Monday, March 23, 2009

Ni una muerta mas en Juarez

Fernando Romero

The Part About "La Violencia"

An all-out war against drug cartels has raged in Ciudad Juarez, Mexico since January 2008. The drug warfare has pitted the powerful drug cartels present in Northern Mexico and the armed troops trickling into the city located on the U.S. - Mexico border across El Paso, Texas. According to reports by the Associated Press, the death toll has already reached over 2,000 as of March 2009. The dead include members of drug cartels, soldiers, law enforcement personnel and innocent men, women and children.

In the midst of la violencia propagated by the dueling sides, the narcos and the federales, the city of Juarez remains a harvesting ground for a phenomenon almost two decades in the sow. In between daily executions, shootings and kidnappings, a familiar terror looms in the city. Girls and women are still disappearing at an alarming rate and their bodies continue to turn up in waste grounds and ditches of Ciudad Juarez. The victims tend to be young women, usually teenagers, but sometimes even younger, most of working-class background who were either students or maquiladora factory workers.

No human rights crisis in Mexico has moved world public opinion more than the rapes and murders of young women in Ciudad Juarez. According to Amnesty International, over the past 16 years, approximately 600 women have been brutally murdered in Ciudad. Juarez, while scores are still missing and remain unaccounted for. As of this March, Women’s History Month, six women have been killed in Ciudad Juarez.

According to an article published at the end of last year by newspaper La Jornada, the current volatile and hostile situation in the city claimed the highest number of murdered women in 2008 at 86. The article cited that 2008 surpassed 2002 when 42 women were murdered. 2007 is third on the list with 32. The autopsy reports all showed indicators similar to previous cases stemming to 1993, which read that at least a third of the victims suffered some form of sexual assault. Within the same timeframe, between January 2008 and March 2009, at least 18 girls and women have gone missing.

Maria Luisa Garcia Andrade, co-director of Nuestras Hijas de Regreso a Casa, a non-profit organization based in Ciudad Juarez said the recent disappearances are reminiscent of past years. Garcia Andrade’s sister, Lilia Alejandra, was kidnapped, raped and murdered in 2001. The case was never solved. Organizations like Nuestras Hijas de Regreso, and others, work to prevent and denounce the femicides in Juarez, as well as ending gender violence.

Via a phone interview, Garcia Andrade said in Spanish the current disappearances of women have taken a turn for the worse.

"Women disappeared and, unfortunately, soon after that we would find them dead because they had been brutally murdered," Garcia Andrade said. "Unfortunately, now they are disappearing, but we don't know what's happening to them. We don't know if they are alive or dead."

Amnesty International field organizer, Julissa Gomez said the violence has escalated since Mexican President Vicente Calderon declared an all-out war with the drug cartels in January 2008. She added that the situation of violence has impelled a surge in multi-faceted aggression affecting all the inhabitants of Ciudad Juarez, but that gender-based violence remains rife and prevalent.

"The violence has definitely escalated since the drug wars began," she said. "But you still see the same patterns on female murder victims. Still, they tend to be young, working-class, maquiladora workers."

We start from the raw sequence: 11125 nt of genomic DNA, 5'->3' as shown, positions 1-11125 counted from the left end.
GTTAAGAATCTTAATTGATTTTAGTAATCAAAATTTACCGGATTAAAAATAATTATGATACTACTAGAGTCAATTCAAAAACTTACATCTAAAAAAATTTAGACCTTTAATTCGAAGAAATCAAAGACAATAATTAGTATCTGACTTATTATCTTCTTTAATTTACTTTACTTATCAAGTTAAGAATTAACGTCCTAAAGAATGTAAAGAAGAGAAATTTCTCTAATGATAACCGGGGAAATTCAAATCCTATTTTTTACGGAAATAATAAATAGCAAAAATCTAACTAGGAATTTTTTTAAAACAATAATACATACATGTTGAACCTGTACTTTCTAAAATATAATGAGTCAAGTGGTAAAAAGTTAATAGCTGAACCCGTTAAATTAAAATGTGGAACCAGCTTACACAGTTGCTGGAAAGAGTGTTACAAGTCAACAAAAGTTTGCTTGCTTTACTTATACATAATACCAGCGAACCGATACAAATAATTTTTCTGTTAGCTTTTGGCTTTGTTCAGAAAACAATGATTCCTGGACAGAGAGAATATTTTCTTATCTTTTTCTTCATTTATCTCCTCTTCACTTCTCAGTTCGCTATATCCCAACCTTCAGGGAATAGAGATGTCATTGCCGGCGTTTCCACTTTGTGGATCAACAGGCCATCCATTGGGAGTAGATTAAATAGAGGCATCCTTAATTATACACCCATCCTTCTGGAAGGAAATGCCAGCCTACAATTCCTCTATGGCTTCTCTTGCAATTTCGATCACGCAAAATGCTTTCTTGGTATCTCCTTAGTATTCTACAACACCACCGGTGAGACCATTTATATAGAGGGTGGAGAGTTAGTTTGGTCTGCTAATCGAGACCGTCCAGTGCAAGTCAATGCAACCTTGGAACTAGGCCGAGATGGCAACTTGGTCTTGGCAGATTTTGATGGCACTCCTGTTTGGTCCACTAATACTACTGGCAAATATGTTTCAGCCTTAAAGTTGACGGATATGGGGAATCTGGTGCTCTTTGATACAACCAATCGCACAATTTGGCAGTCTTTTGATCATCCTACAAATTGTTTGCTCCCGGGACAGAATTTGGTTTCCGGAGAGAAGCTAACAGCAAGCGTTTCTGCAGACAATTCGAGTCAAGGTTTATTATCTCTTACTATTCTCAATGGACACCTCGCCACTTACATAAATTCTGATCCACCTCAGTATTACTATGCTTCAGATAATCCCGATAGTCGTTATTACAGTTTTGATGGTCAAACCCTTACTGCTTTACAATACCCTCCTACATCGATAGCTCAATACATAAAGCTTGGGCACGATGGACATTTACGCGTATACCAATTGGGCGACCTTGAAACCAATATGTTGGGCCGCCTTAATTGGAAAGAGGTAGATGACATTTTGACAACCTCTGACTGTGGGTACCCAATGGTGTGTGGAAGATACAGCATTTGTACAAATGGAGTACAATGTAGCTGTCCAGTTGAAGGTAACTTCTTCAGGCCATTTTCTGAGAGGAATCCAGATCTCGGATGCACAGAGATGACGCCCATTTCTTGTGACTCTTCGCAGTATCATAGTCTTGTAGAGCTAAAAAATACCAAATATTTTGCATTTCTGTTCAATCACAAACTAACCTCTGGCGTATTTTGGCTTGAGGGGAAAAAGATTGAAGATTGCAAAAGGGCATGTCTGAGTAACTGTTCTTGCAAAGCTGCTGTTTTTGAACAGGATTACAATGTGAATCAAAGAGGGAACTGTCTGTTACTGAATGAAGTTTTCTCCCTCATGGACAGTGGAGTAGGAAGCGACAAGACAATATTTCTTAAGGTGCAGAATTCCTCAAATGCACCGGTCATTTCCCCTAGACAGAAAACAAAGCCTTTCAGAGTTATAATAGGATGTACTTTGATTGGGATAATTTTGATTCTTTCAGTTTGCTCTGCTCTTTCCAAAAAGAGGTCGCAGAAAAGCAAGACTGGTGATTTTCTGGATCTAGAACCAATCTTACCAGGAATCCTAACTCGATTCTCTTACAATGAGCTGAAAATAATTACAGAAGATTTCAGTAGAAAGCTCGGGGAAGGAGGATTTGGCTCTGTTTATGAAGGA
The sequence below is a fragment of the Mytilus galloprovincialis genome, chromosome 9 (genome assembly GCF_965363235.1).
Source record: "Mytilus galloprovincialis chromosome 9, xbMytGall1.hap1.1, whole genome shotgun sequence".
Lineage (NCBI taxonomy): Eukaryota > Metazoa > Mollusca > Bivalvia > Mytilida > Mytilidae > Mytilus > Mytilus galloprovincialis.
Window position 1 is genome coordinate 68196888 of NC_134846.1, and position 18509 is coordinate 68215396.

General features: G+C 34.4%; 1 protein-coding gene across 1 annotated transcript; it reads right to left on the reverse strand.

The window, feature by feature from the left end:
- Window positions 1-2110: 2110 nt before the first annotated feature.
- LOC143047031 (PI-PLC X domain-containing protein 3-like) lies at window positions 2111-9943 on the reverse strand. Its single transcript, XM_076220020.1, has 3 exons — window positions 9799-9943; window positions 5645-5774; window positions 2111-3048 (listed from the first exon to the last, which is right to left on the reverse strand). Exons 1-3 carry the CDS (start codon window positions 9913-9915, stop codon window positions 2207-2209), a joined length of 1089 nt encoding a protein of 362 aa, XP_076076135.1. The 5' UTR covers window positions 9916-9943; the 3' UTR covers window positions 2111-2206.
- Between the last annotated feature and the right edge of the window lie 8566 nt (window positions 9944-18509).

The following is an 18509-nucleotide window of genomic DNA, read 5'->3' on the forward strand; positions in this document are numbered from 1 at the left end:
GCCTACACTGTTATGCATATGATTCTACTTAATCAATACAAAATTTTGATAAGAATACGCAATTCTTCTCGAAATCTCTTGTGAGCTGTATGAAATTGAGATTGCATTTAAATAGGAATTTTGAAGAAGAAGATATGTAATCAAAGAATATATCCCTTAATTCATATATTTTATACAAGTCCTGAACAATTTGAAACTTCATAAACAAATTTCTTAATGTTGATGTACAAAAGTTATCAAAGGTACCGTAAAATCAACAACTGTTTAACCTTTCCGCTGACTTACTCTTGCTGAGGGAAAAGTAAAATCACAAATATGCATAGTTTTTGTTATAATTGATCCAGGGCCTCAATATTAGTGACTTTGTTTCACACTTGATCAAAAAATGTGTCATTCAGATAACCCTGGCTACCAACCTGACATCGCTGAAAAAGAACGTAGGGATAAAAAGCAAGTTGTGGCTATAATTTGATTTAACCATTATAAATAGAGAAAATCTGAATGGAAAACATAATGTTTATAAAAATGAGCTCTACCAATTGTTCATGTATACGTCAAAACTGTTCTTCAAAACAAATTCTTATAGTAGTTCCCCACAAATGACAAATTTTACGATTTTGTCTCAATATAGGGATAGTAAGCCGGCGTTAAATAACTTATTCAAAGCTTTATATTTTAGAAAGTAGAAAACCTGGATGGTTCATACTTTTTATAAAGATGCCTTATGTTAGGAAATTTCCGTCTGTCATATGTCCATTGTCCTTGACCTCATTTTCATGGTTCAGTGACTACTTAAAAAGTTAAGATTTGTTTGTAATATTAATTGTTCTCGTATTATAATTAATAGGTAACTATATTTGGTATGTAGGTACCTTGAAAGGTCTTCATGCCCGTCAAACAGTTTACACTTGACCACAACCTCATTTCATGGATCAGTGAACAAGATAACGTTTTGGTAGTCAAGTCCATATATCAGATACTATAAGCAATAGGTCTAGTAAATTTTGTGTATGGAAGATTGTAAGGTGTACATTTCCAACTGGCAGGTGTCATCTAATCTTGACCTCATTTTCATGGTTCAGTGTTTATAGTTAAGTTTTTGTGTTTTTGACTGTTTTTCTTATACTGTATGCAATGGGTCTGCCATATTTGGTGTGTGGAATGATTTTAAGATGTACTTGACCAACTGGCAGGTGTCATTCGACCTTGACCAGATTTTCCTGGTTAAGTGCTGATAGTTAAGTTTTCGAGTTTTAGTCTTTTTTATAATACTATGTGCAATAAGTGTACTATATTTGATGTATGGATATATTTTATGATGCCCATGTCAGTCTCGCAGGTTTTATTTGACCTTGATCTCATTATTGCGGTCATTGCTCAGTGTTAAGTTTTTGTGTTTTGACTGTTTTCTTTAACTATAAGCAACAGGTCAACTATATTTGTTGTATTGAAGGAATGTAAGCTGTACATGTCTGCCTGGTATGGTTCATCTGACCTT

The Part About the Murders

The girl’s body turned up in the Campestre Virreyes district of Ciudad Juarez. A 13-year old girl from working-class background was found beaten, raped and strangled to death. "Alma Chavira Farel – stuck and strangled, violated by two," read the description on the website No Angel Came. The website provides articles, activist links and stories of the departed women in Ciudad Juarez. The account happened in 1993. January 23rd 1993. From then on, the killings of women began to be counted. But it’s likely there had been other deaths before her. Perhaps for the sake of convenience, maybe because she was the first to be killed in 1993, she heads the list. Although surely there were other girls and women who died in 1992. Other girls and women who didn’t make it onto the list or were never found, who were buried in unmarked graves in the desert or whose ashes were scattered in the middle of the night, when not even the person scattering them knew where he was.

On Feb. 14, 2001, V-Day, 17 year-old Lilia Alejandra Garcia Andrade disappeared. A maquiladora worker and mother of two. Lilia Alejandra was last seen after her shift at a maquila walking toward the unlit area of waste ground that she had to cross every night to reach the bus stop. When she did not come home that night her mother knew something had happened to her and reported her missing the next morning. Four days later some people living near a waste ground in Juarez called the police to report that they could see a naked young woman being raped and beaten by two men in a nearby parked car. No police car was dispatched. Following a second call, a patrol car was sent but did not arrive for over an hour, by which time the parked car was gone. Police made no investigation into the attack, the identity of the victim, or the inadequate response time. Lilia Alejandra’s body was found in the waste ground where the attack occurred only two days later, showing grotesque evidence of physical and sexual assault. The forensic report concluded that Lilia Alejandra had been held captive for at least five days before she was strangled to death a day and a half prior to the discovery of her body.

On March 10, 2008, two days after International Women's Day, Paulina Elizabeth Lujan, disappeared and was later found raped and murdered in the same manner as more than two dozen other young women.

The idiosyncrasies in the murders and investigation teeter on the absurd. In November 2001, skeletal remains of eight women were found in a vacant lot 300 yards from the Association of Maquiladoras headquarters, a group representing most of the city's U.S.-owned export assembly plants. In this case, only the body of Claudia Ivette Gonzalez, 20 years old was identified. There was no investigation into the maquiladoras.